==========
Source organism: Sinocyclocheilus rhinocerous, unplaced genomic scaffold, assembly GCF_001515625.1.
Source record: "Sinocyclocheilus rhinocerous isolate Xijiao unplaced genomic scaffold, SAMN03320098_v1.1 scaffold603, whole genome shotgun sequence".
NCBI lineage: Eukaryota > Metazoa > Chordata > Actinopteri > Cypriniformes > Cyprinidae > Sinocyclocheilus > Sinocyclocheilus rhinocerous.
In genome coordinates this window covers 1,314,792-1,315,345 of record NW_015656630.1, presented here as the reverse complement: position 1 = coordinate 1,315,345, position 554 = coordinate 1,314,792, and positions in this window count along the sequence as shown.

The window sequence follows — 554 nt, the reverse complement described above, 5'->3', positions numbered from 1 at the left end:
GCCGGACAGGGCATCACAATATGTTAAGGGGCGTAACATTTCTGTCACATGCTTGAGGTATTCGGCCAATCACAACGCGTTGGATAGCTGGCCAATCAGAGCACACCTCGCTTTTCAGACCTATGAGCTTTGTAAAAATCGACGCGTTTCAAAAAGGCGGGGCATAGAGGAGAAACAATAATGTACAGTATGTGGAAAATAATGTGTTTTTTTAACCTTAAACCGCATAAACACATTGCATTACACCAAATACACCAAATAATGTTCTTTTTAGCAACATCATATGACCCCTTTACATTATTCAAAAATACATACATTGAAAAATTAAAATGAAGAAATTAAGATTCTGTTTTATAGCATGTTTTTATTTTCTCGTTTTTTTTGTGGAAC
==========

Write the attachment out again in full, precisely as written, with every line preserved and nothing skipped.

Source organism: Sinocyclocheilus rhinocerous, unplaced genomic scaffold, assembly GCF_001515625.1.
Source record: "Sinocyclocheilus rhinocerous isolate Xijiao unplaced genomic scaffold, SAMN03320098_v1.1 scaffold603, whole genome shotgun sequence".
NCBI lineage: Eukaryota > Metazoa > Chordata > Actinopteri > Cypriniformes > Cyprinidae > Sinocyclocheilus > Sinocyclocheilus rhinocerous.
In genome coordinates this window covers 1,314,792-1,315,345 of record NW_015656630.1, presented here as the reverse complement: position 1 = coordinate 1,315,345, position 554 = coordinate 1,314,792, and positions in this window count along the sequence as shown.

The window sequence follows — 554 nt, the reverse complement described above, 5'->3', positions numbered from 1 at the left end:
GCCGGACAGGGCATCACAATATGTTAAGGGGCGTAACATTTCTGTCACATGCTTGAGGTATTCGGCCAATCACAACGCGTTGGATAGCTGGCCAATCAGAGCACACCTCGCTTTTCAGACCTATGAGCTTTGTAAAAATCGACGCGTTTCAAAAAGGCGGGGCATAGAGGAGAAACAATAATGTACAGTATGTGGAAAATAATGTGTTTTTTTAACCTTAAACCGCATAAACACATTGCATTACACCAAATACACCAAATAATGTTCTTTTTAGCAACATCATATGACCCCTTTACATTATTCAAAAATACATACATTGAAAAATTAAAATGAAGAAATTAAGATTCTGTTTTATAGCATGTTTTTATTTTCTCGTTTTTTTTGTGGAAC